Saying the same thing more statistically, if batting averages are normally distributed and the population mean is .250, then when estimating the mean of a sample group you can say that you have x% confidence that it will between .250 plus or minus y. The smaller the sample size, the smaller x is and/or the greater y is. And for a sample size of 1, assuming a large population, either x is so small or y is so big that your conclusion is useless. For example, you could say that you're 99% confident that the one person will hit between .000 and .500. But you didn't need statistical analysis to tell you that.

      A demographer can tell in a group of 10,000 people all the same age, about how many will die this year. But assuming comparable health, s/he has no idea which ones will die. A sabermetrician can tell you of a group of 1000 ballplayers with a given characteristic, how many will make the majors. But s/he can't tell you which ones. Could be any of them. So like a doctor works with people to assess their health, so the coach has to work with each of the players to figure out which ones will make the grade. And even then, neither the doc nor the coach is going to be right 100% of the time.
      Well said.
    1. Since71's Avatar
      Since71 -
      Wow ! Great article. Really improved my insight. I Love Colabello's story and hope that the Twins at least give him a fair look. I thought the way he was used last year was not conducive to getting a realistic look at what he could or could not do. I have no idea if he can be a productive player at the MLB level or not, but I know that giving him a start every 3 or 4 days isn't going to tell us.
    1. stringer bell's Avatar
      stringer bell -
      I'm really hoping for Kyle Gibson to be much improved this year. He's no longer a young prospect, so I hope the breakthrough is this year.

      As far as Colabello goes, he is a hitter, so he has to hit. I just don't like his approach at the plate and major league pitchers worked him hard. I can't see him hitting big league pitching, but I sure hope I'm wrong.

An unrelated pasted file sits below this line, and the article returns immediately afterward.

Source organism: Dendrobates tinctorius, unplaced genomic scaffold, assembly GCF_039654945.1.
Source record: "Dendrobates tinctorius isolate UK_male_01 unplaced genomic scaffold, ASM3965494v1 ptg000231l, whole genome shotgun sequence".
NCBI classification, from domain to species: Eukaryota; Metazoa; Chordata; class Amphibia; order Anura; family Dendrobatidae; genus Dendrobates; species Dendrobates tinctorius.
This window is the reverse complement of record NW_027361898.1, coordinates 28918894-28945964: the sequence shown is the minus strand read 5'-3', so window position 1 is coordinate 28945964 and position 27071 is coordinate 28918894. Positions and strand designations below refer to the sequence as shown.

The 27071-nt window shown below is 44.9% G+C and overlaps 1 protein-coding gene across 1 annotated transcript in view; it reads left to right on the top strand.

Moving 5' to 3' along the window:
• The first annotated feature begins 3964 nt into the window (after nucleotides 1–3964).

1. cmathewson's Avatar
      cmathewson -
      Quote Originally Posted by oldguy10 View Post
      In what role can Chris Colabello possibly help outside of pinch hitting and DH against southpaws. He assuredly cannot help in his defensive outfield play, can he? Again as I said before and maintain strongly peopling a roster with folks like him guarantees a team totaling 90 loss seasons. I wish Chris well but in Rochester not in Minnesota as that is simply not going to happen. If he were to have had a decent MLB career it would have happened five years ago or so.
      I think he could be a useful bench bat if we had room for a right-handed DH/PH/back-up 1B. Well, not if he hits like he did last year, but if he makes adjustments. He has an unorthodox hitting style with huge holes in his swing. In AAA, pitchers struggle to exploit those holes. In the majors, not so much. The trouble is, the kind of adjustment he needs to make requires daily at bats, typically. It is tough to do as a PH and occasional DH.

      Also, I don't know if the roster will accommodate such a player. I continue to hear talk of 13 pitchers, which means three back-ups, including a catcher, an infielder and an outfielder. The infielder needs to be able to play every infield position and the outfielder needs to play every outfield position. That doesn't leave much room for a guy like Colabello. If they go north with 12 pitchers, maybe. Even then, they might prefer Kubel in the bench bat role assuming the corners are manned by Parmelee, Arcia and Willingham with the DH rotating among them.

      If they take 13 pitchers, the bench will have Pinto, Bartlett and Presley, assuming Hicks starts in center and Suzuki starts at catcher. Lots of people think the infielder will be Escobar, but I just don't see him being able to play first base. Bartlett has been working out there a lot. Lots of people prefer Fryer at catcher. I just don't understand that. What does Pinto need to do to earn a job? Some people think Hicks should go to AAA. I don't get that either. He proved he could handle it up here in May and June last year, at least as well as Presley.
    1. stringer bell's Avatar
      stringer bell -
      Hicks only had 25 ABs in June, so basically you are talking about one month where he hit satisfactorily. For one month, Trevor Plouffe was Babe Ruth. I firmly believe Hicks should and will start the season in Rochester. I presume a recall will happen early, but that depends on players' health and Hicks' performance. On Pinto, I think another month of Triple A won't hurt and might help and that it certainly will give the Twins control of his contract for another year.
    1. cmathewson's Avatar
      cmathewson -
      Quote Originally Posted by stringer bell View Post
      Hicks only had 25 ABs in June, so basically you are talking about one month where he hit satisfactorily. For one month, Trevor Plouffe was Babe Ruth. I firmly believe Hicks should and will start the season in Rochester. I presume a recall will happen early, but that depends on players' health and Hicks' performance. On Pinto, I think another month of Triple A won't hurt and might help and that it certainly will give the Twins control of his contract for another year.